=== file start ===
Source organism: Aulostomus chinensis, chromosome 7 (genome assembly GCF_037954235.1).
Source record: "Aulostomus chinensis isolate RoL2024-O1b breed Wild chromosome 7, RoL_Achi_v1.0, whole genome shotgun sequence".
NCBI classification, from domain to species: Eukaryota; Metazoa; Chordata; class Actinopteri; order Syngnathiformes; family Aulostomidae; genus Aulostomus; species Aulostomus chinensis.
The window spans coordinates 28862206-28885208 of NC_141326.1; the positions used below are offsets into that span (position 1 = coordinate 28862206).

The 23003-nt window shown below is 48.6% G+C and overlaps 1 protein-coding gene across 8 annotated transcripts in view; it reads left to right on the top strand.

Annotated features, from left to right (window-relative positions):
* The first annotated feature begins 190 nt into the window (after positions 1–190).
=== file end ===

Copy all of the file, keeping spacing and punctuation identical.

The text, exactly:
Source organism: Aulostomus chinensis, chromosome 7 (genome assembly GCF_037954235.1).
Source record: "Aulostomus chinensis isolate RoL2024-O1b breed Wild chromosome 7, RoL_Achi_v1.0, whole genome shotgun sequence".
NCBI classification, from domain to species: Eukaryota; Metazoa; Chordata; class Actinopteri; order Syngnathiformes; family Aulostomidae; genus Aulostomus; species Aulostomus chinensis.
The window spans coordinates 28862206-28885208 of NC_141326.1; the positions used below are offsets into that span (position 1 = coordinate 28862206).

The 23003-nt window shown below is 48.6% G+C and overlaps 1 protein-coding gene across 8 annotated transcripts in view; it reads left to right on the top strand.

Annotated features, from left to right (window-relative positions):
* The first annotated feature begins 190 nt into the window (after positions 1–190).